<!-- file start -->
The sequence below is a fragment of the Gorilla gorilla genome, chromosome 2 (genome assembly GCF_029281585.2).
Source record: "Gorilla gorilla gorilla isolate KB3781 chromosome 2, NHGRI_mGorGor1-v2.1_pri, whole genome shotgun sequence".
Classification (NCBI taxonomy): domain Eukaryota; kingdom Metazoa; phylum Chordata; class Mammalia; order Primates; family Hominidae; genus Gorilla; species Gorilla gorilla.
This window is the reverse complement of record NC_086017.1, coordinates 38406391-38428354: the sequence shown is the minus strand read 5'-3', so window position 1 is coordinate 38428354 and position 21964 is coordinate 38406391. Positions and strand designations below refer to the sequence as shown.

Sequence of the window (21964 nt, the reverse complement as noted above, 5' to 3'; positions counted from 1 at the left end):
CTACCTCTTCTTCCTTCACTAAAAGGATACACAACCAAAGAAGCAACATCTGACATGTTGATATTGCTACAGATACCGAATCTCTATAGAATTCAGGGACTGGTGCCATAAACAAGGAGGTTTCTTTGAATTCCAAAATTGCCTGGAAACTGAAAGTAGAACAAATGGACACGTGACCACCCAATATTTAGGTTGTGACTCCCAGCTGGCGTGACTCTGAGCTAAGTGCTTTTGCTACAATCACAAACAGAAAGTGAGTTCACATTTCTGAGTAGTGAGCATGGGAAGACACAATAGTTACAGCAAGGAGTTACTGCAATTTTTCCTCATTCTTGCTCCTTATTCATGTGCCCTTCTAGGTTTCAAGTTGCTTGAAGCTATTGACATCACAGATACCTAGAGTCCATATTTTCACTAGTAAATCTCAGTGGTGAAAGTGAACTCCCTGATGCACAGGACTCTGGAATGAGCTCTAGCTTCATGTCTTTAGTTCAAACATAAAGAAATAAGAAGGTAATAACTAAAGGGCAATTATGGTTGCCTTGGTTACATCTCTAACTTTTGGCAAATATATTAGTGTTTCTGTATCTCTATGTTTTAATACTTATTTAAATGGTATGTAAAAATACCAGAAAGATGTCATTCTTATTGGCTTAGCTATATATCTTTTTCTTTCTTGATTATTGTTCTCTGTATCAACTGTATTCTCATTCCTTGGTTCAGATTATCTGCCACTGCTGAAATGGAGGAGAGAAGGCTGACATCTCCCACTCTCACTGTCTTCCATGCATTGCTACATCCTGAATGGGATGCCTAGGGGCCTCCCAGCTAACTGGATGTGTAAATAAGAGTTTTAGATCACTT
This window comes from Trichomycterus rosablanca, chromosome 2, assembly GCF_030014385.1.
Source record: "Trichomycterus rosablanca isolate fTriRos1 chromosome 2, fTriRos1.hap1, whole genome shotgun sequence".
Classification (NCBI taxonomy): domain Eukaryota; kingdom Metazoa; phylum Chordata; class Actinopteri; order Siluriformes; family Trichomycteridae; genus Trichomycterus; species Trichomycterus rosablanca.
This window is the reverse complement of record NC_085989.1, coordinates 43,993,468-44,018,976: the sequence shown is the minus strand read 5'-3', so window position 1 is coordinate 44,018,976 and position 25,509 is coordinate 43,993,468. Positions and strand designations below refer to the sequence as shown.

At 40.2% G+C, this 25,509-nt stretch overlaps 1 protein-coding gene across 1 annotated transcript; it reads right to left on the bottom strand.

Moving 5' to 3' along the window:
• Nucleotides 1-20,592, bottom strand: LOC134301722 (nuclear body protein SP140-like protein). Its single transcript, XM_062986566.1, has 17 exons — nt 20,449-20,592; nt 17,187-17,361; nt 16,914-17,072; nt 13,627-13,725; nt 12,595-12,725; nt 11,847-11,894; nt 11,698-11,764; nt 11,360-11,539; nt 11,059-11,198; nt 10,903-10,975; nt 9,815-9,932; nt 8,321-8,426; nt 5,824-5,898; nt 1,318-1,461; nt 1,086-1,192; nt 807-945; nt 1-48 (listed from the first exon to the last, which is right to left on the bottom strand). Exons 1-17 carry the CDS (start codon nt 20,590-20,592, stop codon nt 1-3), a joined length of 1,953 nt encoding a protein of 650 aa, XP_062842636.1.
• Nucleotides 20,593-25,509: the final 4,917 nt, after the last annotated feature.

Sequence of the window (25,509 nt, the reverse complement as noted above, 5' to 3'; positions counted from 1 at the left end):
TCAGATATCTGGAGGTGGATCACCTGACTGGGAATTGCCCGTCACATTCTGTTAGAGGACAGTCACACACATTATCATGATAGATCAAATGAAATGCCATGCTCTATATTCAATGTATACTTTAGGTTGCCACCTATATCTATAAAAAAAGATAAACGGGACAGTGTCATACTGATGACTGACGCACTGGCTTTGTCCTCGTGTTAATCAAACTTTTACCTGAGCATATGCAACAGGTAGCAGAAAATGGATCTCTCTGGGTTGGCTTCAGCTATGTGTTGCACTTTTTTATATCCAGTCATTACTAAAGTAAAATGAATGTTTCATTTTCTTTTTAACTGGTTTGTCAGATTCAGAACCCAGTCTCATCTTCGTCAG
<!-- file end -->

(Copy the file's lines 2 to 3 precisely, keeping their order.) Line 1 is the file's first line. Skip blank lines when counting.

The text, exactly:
Source record: "Gorilla gorilla gorilla isolate KB3781 chromosome 2, NHGRI_mGorGor1-v2.1_pri, whole genome shotgun sequence".
Classification (NCBI taxonomy): domain Eukaryota; kingdom Metazoa; phylum Chordata; class Mammalia; order Primates; family Hominidae; genus Gorilla; species Gorilla gorilla.